The Covenant of Grace

He has commanded His covenant forever.
PSALM 111:9
The Covenant of Grace
Christendom can err and make mistakes, but it does not remain in error and sin. Against this it has the covenant of grace, in which Christ has become its Throne of Grace (Romans 3:25) and continually offers forgiveness of sin. This is something that Christendom accepts by faith, as the article of the Creed says: "I believe in the forgiveness of sin." And in the Our Father it seeks and obtains it when saying: "Forgive us our debts." Christendom on earth as a whole is not entirely without spot or wrinkle, but it shall become so, as St. Paul declares (Ephesians 5:27). Nor is it in itself so holy that it is without sin; but in Christ it is holy, and in itself it is still full of sin, as St. Paul so emphatically teaches (Romans 7:18) that in his flesh there is no good thing. In Paul's flesh there is no good thing; thus he is a captive slave of sin, yet one of the best and holiest members of Christendom. Why, then, should not Christendom also have sin and serve sin in its lesser members? All saints must pray Psalm 19:12: "Who knows all errors? Lord, cleanse me of those that are hidden"; and Psalm 25:11: "For Thy name's sake, Lord, be gracious toward my sin; for it is great."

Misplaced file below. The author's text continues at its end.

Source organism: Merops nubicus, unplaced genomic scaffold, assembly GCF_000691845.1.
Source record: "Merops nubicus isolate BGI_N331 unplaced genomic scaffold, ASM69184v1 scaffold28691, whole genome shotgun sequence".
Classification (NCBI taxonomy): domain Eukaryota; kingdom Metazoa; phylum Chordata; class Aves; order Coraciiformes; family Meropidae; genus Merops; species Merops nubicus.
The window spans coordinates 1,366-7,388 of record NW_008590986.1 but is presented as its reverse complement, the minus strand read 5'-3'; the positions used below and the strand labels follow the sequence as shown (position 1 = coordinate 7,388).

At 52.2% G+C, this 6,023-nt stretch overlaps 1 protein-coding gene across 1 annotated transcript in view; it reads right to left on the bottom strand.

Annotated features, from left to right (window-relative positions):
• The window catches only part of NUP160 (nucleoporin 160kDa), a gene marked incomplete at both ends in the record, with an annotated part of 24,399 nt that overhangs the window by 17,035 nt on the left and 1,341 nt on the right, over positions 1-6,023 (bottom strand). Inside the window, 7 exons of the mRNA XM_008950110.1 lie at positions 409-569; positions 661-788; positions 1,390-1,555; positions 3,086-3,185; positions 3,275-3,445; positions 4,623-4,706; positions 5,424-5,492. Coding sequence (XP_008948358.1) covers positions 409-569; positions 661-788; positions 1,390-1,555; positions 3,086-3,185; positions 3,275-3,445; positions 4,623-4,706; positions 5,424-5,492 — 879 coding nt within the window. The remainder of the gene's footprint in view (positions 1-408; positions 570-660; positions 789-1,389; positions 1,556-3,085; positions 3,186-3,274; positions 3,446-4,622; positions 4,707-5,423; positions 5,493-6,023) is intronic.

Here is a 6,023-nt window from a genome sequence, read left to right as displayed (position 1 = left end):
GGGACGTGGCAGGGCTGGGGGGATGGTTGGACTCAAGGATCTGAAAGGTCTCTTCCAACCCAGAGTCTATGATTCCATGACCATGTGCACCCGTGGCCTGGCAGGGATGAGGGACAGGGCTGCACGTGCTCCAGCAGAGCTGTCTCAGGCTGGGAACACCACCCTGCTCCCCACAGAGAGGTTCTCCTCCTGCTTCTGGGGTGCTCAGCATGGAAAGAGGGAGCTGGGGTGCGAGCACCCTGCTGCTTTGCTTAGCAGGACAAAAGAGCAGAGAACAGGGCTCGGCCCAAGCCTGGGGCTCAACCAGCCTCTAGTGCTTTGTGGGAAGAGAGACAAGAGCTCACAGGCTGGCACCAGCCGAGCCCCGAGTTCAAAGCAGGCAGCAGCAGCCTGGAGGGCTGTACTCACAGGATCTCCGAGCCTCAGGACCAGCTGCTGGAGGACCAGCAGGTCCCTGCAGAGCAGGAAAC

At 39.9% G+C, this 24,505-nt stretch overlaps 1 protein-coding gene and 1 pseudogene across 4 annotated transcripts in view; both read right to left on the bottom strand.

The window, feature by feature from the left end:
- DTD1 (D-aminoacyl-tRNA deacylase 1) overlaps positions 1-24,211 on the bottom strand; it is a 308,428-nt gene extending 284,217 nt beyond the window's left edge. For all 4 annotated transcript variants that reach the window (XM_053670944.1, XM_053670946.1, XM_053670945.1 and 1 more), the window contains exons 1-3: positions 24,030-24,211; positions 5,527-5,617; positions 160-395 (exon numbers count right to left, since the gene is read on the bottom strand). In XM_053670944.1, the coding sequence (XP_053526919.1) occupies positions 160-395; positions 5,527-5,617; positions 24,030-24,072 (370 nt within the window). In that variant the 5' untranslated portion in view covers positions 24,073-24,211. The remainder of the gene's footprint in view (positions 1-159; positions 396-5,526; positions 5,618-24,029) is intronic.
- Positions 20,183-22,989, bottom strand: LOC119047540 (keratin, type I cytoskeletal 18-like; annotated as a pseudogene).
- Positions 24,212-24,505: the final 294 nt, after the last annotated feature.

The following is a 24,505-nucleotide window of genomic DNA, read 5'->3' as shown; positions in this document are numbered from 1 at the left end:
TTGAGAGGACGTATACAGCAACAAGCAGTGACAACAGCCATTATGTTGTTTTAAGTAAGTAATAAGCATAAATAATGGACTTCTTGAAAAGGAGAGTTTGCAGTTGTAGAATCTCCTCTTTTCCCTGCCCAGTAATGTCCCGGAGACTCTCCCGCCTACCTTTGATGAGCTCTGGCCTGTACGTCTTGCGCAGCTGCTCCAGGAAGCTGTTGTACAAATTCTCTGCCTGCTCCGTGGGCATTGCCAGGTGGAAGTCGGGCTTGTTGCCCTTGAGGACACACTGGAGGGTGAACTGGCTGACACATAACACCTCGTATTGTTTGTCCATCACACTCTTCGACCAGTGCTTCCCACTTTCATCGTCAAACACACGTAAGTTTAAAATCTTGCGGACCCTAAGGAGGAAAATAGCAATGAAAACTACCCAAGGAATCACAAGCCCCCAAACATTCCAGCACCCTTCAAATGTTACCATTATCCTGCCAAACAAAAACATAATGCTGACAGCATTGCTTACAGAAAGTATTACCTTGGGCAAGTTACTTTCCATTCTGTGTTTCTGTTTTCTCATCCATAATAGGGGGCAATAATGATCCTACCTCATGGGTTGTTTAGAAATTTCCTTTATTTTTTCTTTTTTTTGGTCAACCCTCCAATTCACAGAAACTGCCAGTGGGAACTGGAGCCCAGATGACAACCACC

From Commentary on Psalm 111 (Luther's Works 13:382-83)
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